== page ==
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Structure, Seismic Data, and Orogenic Evolution of Southern Canadian Rocky Mountains
In the Rocky Mountain Foothills, major oil and gas accumulations occur in the folded and faulted leading edges of thrust sheets involving Paleozoic carbonates. These structures underlie a complex of imbrications involving Mesozoic clastic rocks. In this area the integration of seismic and geologic data leads to the definition of prospects and also illustrates concepts fundamental to an understanding of mountain building.
Reflection data show that for its entire width of about 80 miles, the Rocky Mountain fold belt is underlain by the gently westward dipping extension of the crystalline Precambrian Shield. Shortening, exceeding 100 miles in Paleozoic beds, takes place along decollement zones and curved thrust faults which flatten at depth (listric thrust faults). Late Mesozoic and early Tertiary thrusting was followed by late Tertiary normal faulting. Reflection data suggest that these normal faults, which are steep at the surface, also flatten at depth (listric normal faults) and may merge with older thrust faults.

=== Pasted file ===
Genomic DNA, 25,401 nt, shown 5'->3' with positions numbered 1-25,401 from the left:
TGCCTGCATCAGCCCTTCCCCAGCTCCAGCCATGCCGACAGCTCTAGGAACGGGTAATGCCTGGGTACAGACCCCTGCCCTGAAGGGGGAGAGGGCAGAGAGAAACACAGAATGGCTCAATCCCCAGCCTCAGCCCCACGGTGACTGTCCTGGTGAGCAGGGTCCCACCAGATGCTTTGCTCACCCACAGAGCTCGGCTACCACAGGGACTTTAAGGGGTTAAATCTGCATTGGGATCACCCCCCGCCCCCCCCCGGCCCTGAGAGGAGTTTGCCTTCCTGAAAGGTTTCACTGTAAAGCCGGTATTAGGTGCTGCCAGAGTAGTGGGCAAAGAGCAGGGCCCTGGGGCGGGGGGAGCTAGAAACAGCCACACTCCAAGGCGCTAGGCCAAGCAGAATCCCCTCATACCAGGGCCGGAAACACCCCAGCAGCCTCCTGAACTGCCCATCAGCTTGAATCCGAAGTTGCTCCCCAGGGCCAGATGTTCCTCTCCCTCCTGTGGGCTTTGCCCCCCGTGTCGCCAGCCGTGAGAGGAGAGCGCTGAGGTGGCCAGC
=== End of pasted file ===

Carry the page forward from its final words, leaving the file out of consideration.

Reflection sections show that at depth the structural style on both sides of the Rocky Mountain Trench is similar and they suggest a continuation of the westward dipping basement beneath, and well to the west of the Trench. Therefore the Trench and the associated post-orogenic Tertiary basins are probably related to a system of shallow, listric, normal faults that are responsible for the location and direction of this morphologic feature.
A palinspastic reconstruction based on seismic and subsurface data is essential background for discussions concerning the relations between the Rocky Mountains and the igneous and metamorphic western half of the Cordillera. More generally, relations between continental drift and the formation of the Western Cordillera are placed in perspective using such reconstructions.
The seismic reflection data shown provide insight into the structure of the crust down to depths of ten kilometers, and effectively bridge the gap between surface geology and deep crustal refraction data.
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